When the movie “Ghostbusters” premiered in the 1980s, it was just a comedy. But if it’s remade (again) in 2019, the setting may be in Oklahoma’s public school system. That’s because there’s reason to think many districts are receiving funding for “ghost” students who do not attend those schools.
This issue gained attention when it was recently alleged an online charter school has received funding for “ghost” students, but that problem extends statewide.
Here’s why: Oklahoma law distributes state aid based on several factors, and one factor is a district’s average daily membership (ADM). State law allows districts to use the highest weighted ADM of the two preceding school years. As a result, if a district has 400 students one year, 380 the next, and 360 the following year, that district may be funded as though it still has 400 students when it has just 360.
It’s even possible for a student to be counted in multiple districts at the same time if a child moves from a district with declining enrollment to one with surging enrollment.
Just because this is currently legal doesn’t make it a good idea. Given the financial challenges constantly highlighted at schools, why would we expend money paying districts to educate children who are not at those schools?
By the way, “ghost” funding doesn’t occur just at one type of school. While some rural districts may benefit, so can Oklahoma’s largest districts—Oklahoma City and Tulsa—which have also experienced declining enrollment. In the urban centers, families have had good reason to move out, so why would state lawmakers leave in place a system that financially rewards districts like Oklahoma City for poor performance that drives students away?
Pinning down the number of “ghost” students being double-counted or still reflected in district ADMs after moving out of state is no easy task, but there are some hints. According to the Oklahoma Department of Education, the high-year ADM for all schools combined in the 2019 state budget year was 711,560. That compares to a reported total enrollment of 698,586 as of the most recent count, which occurred on Oct. 1, 2018.
That’s a difference of almost 13,000 students. Now, not all those 13,000 are “ghost” students. But if even half of them are, that would easily translate into tens of millions of dollars that have been misallocated for educating nonexistent students.
States like Indiana and Arizona have stopped using backward-looking student counts that result in ghost-student funding and instead rely on current-year headcounts. There’s no reason Oklahoma can’t do the same.
Conservatives and liberals disagree on education policy and spending priorities, but surely we can all agree that paying to “educate imaginary students” should not even be on the list.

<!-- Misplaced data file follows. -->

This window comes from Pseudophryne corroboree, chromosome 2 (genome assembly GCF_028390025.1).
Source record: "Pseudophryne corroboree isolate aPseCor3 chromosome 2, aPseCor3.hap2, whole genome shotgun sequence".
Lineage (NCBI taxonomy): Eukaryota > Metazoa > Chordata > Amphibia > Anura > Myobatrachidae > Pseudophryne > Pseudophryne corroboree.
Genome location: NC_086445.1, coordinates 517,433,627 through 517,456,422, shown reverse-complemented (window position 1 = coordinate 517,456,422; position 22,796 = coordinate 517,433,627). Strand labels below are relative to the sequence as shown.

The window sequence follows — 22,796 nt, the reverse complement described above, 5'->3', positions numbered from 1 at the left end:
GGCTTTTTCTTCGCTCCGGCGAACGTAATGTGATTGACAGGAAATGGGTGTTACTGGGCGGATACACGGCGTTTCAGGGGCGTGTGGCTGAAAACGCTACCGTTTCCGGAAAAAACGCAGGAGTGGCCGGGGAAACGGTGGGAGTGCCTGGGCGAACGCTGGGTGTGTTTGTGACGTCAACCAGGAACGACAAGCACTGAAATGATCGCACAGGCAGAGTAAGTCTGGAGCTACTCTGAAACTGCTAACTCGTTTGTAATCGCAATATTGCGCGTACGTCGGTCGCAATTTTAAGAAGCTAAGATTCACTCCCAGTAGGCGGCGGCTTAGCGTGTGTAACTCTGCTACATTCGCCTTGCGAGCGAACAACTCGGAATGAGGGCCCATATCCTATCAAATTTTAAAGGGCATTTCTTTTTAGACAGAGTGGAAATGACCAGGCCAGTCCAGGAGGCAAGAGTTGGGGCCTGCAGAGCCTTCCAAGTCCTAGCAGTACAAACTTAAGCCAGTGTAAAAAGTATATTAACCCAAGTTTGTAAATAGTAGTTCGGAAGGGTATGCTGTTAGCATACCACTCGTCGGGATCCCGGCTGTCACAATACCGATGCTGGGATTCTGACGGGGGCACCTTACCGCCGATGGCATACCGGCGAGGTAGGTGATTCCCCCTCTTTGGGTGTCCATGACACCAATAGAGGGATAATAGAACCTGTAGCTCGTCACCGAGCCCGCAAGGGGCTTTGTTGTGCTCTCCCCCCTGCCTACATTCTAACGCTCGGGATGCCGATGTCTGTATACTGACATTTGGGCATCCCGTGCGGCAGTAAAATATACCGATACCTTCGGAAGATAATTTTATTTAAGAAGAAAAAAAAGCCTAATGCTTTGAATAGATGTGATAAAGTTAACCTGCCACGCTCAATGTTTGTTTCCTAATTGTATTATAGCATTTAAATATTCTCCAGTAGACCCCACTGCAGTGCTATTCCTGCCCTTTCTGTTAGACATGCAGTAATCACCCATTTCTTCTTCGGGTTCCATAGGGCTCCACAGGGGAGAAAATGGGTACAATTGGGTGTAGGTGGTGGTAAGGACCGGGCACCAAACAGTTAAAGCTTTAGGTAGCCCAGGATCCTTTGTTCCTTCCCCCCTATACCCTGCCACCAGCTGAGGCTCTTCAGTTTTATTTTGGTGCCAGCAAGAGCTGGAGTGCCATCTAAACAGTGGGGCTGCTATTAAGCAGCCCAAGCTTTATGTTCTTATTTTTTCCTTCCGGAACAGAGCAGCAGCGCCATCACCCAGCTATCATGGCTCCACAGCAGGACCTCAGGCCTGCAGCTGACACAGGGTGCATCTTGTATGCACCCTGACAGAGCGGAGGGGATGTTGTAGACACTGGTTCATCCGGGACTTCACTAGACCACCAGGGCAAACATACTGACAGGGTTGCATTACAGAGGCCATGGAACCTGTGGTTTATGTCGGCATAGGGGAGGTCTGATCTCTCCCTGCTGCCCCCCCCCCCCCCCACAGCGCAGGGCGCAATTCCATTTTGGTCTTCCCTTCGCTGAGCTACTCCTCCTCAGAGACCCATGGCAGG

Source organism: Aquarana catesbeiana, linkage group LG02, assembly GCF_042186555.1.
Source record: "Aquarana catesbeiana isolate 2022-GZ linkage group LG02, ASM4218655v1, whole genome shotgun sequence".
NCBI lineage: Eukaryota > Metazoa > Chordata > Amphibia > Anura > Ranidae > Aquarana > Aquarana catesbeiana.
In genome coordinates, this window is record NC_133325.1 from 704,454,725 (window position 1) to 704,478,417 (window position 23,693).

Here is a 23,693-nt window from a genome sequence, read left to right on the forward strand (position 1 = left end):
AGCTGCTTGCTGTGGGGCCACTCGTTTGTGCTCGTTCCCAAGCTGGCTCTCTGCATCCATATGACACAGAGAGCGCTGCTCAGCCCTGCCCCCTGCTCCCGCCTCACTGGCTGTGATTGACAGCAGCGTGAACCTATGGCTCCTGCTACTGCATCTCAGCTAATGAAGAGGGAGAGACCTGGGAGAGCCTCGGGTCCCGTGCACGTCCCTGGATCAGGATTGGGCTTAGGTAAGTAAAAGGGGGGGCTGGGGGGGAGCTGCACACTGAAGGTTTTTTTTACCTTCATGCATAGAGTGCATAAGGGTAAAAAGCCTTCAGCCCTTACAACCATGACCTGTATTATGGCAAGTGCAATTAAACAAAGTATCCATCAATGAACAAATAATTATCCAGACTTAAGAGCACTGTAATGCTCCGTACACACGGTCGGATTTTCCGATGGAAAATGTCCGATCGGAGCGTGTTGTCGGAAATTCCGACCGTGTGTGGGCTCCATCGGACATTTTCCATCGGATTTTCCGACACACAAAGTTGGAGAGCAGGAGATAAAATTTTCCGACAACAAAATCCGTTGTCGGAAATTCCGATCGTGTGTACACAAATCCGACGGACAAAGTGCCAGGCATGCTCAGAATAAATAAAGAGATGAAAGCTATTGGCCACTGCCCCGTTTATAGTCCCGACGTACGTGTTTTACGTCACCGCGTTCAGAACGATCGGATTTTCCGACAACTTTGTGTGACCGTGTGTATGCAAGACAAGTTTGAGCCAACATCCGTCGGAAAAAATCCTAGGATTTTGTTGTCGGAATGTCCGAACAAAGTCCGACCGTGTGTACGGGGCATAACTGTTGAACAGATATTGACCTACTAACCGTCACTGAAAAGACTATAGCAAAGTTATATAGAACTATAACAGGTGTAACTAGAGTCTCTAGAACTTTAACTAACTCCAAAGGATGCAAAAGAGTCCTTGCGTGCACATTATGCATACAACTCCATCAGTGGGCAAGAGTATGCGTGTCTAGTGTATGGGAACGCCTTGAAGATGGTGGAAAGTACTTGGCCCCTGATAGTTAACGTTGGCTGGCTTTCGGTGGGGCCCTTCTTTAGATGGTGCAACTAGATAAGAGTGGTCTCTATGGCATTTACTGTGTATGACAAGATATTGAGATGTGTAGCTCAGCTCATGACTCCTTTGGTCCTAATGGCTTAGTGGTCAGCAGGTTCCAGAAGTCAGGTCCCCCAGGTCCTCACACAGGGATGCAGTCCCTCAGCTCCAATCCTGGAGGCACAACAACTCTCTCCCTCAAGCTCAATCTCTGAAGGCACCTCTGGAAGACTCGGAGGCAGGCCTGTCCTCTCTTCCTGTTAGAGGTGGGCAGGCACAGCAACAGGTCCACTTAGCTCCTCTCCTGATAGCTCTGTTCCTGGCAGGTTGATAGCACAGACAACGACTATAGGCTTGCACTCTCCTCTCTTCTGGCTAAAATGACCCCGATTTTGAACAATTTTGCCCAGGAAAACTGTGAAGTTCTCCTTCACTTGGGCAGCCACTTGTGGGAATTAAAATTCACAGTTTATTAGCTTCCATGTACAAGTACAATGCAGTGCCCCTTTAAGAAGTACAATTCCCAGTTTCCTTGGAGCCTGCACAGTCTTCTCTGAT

- "We're allocating close to 200 million of your tax dollars to students who don't exist," says Gov. Kevin Stitt. "This is unacceptable." Adds state Rep. Kyle Hilbert: "Every year our schools receive less money per student because our formula sends out money for ghost students, students that do not actually exist. We must end this practice of watering down school finances by (instead) funding schools based on the number of students they actually have in their classrooms."
- Enrollment figures released in January 2021 show that some districts are being funded for hundreds or even thousands of nonexistent students. In all, "districts may receive at least $195 million combined for 55,236 'ghost' students who do not attend classes in the district but are nonetheless included in enrollment counts used to determine state funding for each district." In short, this farce is now too big to ignore.
- Oklahoma voters are in a ghostbusting mood, according to a survey of 500 registered Oklahoma voters conducted Sept. 20-24, 2020, by CHS & Associates (margin of error: +/- 4.3%). "This reform is really a no-brainer for most voters," says pollster PatMcFerron, "with three-quarters being supportive. Among Republicans, support expands even more. Even among registered Democrats, however, there is a 42-point advantage for proponents." Specifically, respondents were asked: “As you may know, Oklahoma’s school districts currently receive their funding based on the highest number of students they have served during any of the past three school years. This means that districts with shrinking enrollment are receiving funds for students they are not serving and that those with growing populations are getting less per student than they would otherwise. Would you favor or oppose legislation that funded schools based on the number of students they are serving during that particular school year?"
- Strongly Favor .......... 51%
- Somewhat Favor .......... 24%
- Somewhat Oppose .......... 7%
- Strongly Oppose .......... 12%
- Undecided .......... 6%
- State Rep. Kyle Hilbert (R-Bristow) is sounding the alarm that the number of double-counted students is about to increase dramatically.
- Oklahoma school districts are getting paid for “ghost students,” says the chairman of the Senate Education Committee, “and they will fight, fight to the death, to maintain those.”